Information about forest structure is valuable both to forest managers, who may wish to know when the trees reach a marketable size, and to global-change scientists, who study the flow of carbon through the global ecosystem. Carbon, predominantly in the form of gaseous carbon monoxide and carbon dioxide, is one of the elements that contributes to world-wide atmospheric warming. The two principal causes of increased atmospheric carbon dioxide are fossil fuel burning and changes in land use (typically, replacing trees with cropland). Trees bind carbon dioxide in their tissues as they grow. Thus, the numerous rapidly growing trees in a young forest store more carbon that the few, mature trees in an older forest. At present, there is little quantitative understanding of precisely how much young and old forests differ in their capacities to store carbon. SLICER could help answer this question.

Lefsky's partners in this research are Geoffrey Parker, of the Smithsonian Environmental Research Center, and David Harding and J. Brian Blair, of NASA Goddard Space Flight Center. Results of initial experiments carried out at sites in North Carolina and Maryland were presented at a meeting of the Ecological Society of America in August.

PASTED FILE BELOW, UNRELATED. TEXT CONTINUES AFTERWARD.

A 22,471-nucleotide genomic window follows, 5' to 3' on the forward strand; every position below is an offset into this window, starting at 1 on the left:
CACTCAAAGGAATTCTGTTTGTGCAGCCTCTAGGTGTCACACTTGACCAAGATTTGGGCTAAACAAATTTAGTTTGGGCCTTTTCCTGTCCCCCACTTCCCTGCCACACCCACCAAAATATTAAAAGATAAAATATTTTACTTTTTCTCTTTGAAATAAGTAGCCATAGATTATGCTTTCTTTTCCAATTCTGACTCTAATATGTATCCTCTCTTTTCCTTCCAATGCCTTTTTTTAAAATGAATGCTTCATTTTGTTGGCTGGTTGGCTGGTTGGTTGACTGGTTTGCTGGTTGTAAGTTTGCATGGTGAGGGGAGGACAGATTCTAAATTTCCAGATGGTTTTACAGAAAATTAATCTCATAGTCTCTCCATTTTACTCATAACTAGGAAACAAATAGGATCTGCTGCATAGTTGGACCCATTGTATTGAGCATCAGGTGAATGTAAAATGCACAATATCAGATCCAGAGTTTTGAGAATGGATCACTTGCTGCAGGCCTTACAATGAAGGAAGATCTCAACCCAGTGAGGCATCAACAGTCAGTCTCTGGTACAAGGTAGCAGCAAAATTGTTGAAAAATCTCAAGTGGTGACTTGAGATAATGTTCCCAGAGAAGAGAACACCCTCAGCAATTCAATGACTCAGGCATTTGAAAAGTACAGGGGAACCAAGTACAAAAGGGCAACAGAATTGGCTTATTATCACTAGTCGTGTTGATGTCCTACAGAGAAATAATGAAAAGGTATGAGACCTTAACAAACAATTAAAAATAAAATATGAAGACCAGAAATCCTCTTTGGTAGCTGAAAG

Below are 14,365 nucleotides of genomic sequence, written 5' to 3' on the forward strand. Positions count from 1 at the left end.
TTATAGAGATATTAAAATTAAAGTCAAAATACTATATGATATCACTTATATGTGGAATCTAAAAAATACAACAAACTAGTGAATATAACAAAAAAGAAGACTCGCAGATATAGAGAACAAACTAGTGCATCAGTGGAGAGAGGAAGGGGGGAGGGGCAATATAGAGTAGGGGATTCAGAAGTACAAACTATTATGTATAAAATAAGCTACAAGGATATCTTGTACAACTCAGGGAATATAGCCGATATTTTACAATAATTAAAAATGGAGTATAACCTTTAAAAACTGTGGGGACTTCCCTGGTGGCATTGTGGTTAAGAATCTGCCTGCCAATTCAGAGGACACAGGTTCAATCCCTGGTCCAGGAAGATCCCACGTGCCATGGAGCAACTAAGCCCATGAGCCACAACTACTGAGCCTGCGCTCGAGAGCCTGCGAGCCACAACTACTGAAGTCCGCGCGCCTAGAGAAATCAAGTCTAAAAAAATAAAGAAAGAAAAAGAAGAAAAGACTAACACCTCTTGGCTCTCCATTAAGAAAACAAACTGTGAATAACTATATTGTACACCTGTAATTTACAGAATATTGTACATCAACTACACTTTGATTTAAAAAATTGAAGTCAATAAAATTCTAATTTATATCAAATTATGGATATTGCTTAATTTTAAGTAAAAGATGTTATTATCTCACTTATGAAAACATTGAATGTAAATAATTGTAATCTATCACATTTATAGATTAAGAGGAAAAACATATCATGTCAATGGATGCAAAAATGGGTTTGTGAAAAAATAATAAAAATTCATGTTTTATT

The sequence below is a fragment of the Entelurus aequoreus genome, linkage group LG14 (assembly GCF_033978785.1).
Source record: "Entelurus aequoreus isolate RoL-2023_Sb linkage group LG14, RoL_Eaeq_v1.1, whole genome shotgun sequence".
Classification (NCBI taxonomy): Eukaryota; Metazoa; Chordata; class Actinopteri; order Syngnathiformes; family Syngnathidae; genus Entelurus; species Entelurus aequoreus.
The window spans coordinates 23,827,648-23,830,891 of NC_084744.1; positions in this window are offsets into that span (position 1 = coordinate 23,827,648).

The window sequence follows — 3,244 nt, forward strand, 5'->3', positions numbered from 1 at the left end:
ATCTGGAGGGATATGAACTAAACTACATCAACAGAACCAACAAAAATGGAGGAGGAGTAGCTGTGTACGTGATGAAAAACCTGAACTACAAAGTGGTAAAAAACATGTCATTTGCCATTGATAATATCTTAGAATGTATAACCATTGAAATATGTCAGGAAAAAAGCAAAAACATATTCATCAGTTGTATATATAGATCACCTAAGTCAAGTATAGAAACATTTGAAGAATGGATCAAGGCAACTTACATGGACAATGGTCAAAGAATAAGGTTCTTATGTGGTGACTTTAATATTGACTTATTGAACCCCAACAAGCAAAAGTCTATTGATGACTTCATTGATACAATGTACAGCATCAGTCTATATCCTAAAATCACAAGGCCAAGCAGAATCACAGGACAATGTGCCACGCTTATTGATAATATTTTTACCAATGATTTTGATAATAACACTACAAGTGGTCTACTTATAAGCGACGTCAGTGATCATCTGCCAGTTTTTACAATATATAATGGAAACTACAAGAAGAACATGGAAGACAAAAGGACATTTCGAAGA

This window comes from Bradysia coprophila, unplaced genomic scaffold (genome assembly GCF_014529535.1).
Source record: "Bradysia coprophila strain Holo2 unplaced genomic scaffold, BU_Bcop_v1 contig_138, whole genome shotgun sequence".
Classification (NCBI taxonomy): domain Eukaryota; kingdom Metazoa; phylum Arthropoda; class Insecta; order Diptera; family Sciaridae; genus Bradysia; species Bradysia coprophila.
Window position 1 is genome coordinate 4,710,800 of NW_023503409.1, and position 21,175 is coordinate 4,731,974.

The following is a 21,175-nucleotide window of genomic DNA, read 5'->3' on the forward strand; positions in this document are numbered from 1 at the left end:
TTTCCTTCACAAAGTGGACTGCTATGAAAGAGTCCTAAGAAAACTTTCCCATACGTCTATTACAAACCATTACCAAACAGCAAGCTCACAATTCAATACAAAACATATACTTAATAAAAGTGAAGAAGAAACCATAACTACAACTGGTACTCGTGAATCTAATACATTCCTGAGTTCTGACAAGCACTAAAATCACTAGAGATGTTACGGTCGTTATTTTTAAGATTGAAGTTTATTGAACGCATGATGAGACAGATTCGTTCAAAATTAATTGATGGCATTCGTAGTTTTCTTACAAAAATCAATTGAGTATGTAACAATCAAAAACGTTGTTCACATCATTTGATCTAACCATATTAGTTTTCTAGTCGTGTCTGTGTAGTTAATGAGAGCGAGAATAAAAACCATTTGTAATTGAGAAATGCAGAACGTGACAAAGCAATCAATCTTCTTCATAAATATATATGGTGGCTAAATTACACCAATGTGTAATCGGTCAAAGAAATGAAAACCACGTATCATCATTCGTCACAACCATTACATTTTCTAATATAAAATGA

November 15, 1996
For more information, contact Michael Lefsky at (804) 982-2333 or
David Harding may be reached at (301) 286-4894 or
Geoffrey Parker may be reached at (301) 261-4190 x210 or
Television reporters should call our TV News Office at (804) 924-7550.

University of Virginia

Related Carbon Articles from Brightsurf:

The biggest trees capture the most carbon: Large trees dominate carbon storage in forests
A recent study examining carbon storage in Pacific Northwest forests demonstrated that although large-diameter trees (21 inches) only comprised 3% of total stems, they accounted for 42% of the total aboveground carbon storage.

Carbon storage from the lab
Researchers at the University of Freiburg established the world's largest collection of moss species for the peat industry and science

Carbon-carbon covalent bonds far more flexible than presumed
A Hokkaido University research group has successfully demonstrated that carbon-carbon (C-C) covalent bonds expand and contract flexibly in response to light and heat.